• Sporting Clay's, whatever choke the station dictates, my "usual" chokes are IM/LM which does about 90% where I usually shoot
• 5 Stand .... Never saw the need
 

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Skeet_Man said:
Almost all companies swage their barrels to accept screw chokes (all that I can think of except Kolar and the new Krieghoff Parcours X w/ factory thinwalls). Factory screw chokes can lead to muzzle heavy guns. Buying the fixed choke equivalent then sending it to Briley for thinwalls alleviates this.

The REAL question is what percentage of shooters who purchase fixed choke guns leave them as fixed choke guns, and what percentage of shooters who purchase a fixed IM/F or IM/M gun leave it that way? Chokes that tight would be somewhere between a moderate and severe handicap for an majority of shooters.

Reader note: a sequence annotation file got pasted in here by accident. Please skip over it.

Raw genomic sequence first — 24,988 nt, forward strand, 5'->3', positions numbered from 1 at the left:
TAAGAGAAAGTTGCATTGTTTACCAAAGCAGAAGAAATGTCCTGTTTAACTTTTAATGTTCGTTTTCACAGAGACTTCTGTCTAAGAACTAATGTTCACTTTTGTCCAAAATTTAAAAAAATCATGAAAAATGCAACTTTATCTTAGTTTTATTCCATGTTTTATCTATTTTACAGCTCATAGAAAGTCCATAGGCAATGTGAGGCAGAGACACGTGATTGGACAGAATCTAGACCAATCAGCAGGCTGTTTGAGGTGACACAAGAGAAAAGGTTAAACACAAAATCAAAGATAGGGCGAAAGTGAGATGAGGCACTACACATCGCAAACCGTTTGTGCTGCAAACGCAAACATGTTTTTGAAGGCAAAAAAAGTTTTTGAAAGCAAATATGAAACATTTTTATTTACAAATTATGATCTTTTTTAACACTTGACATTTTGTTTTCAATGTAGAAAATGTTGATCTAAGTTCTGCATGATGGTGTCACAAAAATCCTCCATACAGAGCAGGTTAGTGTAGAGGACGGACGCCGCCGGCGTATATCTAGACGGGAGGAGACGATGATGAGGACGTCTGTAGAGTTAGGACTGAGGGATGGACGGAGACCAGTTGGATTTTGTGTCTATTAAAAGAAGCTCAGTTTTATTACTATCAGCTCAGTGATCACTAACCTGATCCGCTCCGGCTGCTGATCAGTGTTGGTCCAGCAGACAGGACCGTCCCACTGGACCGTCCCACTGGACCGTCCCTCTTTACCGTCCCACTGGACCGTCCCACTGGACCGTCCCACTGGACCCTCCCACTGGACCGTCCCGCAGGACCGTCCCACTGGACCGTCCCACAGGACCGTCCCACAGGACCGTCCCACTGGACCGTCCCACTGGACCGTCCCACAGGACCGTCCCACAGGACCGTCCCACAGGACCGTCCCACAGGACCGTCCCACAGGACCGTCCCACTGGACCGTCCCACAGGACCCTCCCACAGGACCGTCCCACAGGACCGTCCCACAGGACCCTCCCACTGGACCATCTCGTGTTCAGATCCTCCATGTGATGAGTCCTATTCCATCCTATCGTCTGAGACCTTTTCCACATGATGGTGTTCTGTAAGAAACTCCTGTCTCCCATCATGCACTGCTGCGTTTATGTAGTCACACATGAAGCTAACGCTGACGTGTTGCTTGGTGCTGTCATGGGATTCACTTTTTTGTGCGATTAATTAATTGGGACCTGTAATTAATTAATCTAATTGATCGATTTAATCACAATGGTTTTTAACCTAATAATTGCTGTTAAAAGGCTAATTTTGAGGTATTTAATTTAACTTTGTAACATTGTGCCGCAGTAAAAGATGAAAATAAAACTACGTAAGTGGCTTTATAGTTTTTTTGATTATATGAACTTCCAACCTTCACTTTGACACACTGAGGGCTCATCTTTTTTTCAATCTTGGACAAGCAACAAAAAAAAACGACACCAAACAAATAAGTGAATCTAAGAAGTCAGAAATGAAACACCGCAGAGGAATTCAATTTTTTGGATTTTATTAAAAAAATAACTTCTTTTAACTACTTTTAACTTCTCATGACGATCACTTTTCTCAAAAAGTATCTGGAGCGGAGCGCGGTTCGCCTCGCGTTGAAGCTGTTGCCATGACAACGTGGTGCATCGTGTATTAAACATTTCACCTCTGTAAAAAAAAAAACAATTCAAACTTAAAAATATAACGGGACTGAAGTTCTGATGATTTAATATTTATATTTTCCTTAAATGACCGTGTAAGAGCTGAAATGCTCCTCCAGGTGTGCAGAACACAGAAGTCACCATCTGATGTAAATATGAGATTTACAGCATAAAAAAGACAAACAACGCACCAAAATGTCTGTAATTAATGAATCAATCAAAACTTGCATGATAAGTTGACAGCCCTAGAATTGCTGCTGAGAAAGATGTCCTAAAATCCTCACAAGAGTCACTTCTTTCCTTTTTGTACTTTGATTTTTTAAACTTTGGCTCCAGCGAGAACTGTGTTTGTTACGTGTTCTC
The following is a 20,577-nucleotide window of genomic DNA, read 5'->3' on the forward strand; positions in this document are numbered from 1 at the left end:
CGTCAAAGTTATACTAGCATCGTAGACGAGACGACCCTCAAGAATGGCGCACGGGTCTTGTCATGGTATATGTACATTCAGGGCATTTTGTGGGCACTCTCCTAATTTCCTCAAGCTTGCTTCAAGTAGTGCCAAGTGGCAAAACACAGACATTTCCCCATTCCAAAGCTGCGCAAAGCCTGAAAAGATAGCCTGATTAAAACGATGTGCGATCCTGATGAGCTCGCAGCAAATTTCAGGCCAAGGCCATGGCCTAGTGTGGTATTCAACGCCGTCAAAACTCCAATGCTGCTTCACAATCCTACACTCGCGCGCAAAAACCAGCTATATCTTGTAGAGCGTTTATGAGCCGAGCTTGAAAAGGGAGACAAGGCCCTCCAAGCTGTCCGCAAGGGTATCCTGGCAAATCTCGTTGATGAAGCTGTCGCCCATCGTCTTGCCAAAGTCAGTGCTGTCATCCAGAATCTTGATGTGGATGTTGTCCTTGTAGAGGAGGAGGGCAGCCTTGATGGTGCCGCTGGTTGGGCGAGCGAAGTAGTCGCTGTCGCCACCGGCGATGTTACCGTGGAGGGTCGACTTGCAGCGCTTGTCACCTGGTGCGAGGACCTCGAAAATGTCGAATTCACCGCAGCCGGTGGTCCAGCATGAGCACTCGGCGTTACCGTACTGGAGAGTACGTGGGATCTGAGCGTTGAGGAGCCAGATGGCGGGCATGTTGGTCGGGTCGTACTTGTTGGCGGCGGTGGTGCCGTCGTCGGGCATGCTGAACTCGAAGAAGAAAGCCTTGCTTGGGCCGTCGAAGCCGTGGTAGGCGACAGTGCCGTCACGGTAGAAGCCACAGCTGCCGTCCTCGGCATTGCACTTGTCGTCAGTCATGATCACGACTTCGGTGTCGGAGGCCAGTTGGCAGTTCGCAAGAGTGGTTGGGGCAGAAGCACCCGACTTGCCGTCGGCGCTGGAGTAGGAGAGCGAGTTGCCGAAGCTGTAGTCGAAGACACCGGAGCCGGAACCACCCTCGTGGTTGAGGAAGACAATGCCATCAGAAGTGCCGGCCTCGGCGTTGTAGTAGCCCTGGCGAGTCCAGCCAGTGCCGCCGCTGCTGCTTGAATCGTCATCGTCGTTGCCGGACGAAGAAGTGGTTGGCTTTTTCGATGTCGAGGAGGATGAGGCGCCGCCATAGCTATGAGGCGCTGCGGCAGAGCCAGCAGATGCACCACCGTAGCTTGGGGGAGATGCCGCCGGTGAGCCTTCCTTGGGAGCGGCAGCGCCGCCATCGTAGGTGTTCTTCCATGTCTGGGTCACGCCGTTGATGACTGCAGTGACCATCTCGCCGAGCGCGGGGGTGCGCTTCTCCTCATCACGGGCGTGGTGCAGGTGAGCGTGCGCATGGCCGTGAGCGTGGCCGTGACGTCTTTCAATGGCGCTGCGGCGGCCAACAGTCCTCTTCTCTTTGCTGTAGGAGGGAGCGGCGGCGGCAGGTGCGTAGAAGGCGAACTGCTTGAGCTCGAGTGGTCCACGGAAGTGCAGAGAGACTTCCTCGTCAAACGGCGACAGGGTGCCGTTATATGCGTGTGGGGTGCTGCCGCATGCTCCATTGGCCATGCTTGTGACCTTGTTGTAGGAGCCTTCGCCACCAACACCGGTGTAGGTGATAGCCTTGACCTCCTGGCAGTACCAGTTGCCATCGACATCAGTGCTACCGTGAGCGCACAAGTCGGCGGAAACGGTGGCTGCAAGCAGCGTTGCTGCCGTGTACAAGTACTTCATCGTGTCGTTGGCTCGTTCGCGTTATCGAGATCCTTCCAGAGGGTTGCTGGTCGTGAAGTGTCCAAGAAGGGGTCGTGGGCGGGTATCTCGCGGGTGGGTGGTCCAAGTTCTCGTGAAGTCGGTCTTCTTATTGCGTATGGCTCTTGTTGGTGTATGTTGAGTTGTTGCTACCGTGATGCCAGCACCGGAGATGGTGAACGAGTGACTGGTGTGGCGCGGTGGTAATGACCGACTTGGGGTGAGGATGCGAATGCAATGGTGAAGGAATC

The smarter move vs fixed chokes is to greatly limit your choke selection. Put a pair of Mods in the gun, and carry a skeet and a full (meaning you have 4 chokes on you, two in the gun and two in your pouch), swapping them in as necessary. Most people aren't going to want to shoot a sub-30 yard target with a IM or F choke...
Browning does not swage their barrel - as Bruce Buck calls them = "sewer pipes"
 

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98% of shooters are not sensitive enough to feel the slightly less weight of fixed chokes.